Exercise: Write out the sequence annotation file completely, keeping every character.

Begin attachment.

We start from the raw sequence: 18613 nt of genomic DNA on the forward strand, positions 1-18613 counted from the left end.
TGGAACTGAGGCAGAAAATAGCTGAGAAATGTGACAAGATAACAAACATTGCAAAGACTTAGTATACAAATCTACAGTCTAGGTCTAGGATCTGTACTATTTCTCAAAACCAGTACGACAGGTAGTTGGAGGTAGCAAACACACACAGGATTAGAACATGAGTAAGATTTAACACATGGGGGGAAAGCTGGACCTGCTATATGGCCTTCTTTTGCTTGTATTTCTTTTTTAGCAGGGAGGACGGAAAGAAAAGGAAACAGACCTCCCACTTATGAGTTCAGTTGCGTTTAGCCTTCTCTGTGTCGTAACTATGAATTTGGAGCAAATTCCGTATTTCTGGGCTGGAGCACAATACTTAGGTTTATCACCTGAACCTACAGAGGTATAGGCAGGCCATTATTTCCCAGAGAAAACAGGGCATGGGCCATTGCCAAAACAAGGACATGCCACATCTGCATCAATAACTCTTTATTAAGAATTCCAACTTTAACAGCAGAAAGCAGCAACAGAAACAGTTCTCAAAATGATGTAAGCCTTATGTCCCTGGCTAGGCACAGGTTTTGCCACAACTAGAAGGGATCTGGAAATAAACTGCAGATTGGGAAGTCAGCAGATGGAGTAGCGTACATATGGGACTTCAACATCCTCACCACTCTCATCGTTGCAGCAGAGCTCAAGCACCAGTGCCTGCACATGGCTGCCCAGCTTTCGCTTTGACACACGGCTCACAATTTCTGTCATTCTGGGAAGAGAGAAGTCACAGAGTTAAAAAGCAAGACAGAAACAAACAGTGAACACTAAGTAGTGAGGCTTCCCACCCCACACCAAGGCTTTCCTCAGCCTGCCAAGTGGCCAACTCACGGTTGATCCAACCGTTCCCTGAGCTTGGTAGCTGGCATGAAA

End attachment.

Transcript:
We start from the raw sequence: 18613 nt of genomic DNA on the forward strand, positions 1-18613 counted from the left end.
TGGAACTGAGGCAGAAAATAGCTGAGAAATGTGACAAGATAACAAACATTGCAAAGACTTAGTATACAAATCTACAGTCTAGGTCTAGGATCTGTACTATTTCTCAAAACCAGTACGACAGGTAGTTGGAGGTAGCAAACACACACAGGATTAGAACATGAGTAAGATTTAACACATGGGGGGAAAGCTGGACCTGCTATATGGCCTTCTTTTGCTTGTATTTCTTTTTTAGCAGGGAGGACGGAAAGAAAAGGAAACAGACCTCCCACTTATGAGTTCAGTTGCGTTTAGCCTTCTCTGTGTCGTAACTATGAATTTGGAGCAAATTCCGTATTTCTGGGCTGGAGCACAATACTTAGGTTTATCACCTGAACCTACAGAGGTATAGGCAGGCCATTATTTCCCAGAGAAAACAGGGCATGGGCCATTGCCAAAACAAGGACATGCCACATCTGCATCAATAACTCTTTATTAAGAATTCCAACTTTAACAGCAGAAAGCAGCAACAGAAACAGTTCTCAAAATGATGTAAGCCTTATGTCCCTGGCTAGGCACAGGTTTTGCCACAACTAGAAGGGATCTGGAAATAAACTGCAGATTGGGAAGTCAGCAGATGGAGTAGCGTACATATGGGACTTCAACATCCTCACCACTCTCATCGTTGCAGCAGAGCTCAAGCACCAGTGCCTGCACATGGCTGCCCAGCTTTCGCTTTGACACACGGCTCACAATTTCTGTCATTCTGGGAAGAGAGAAGTCACAGAGTTAAAAAGCAAGACAGAAACAAACAGTGAACACTAAGTAGTGAGGCTTCCCACCCCACACCAAGGCTTTCCTCAGCCTGCCAAGTGGCCAACTCACGGTTGATCCAACCGTTCCCTGAGCTTGGTAGCTGGCATGAAA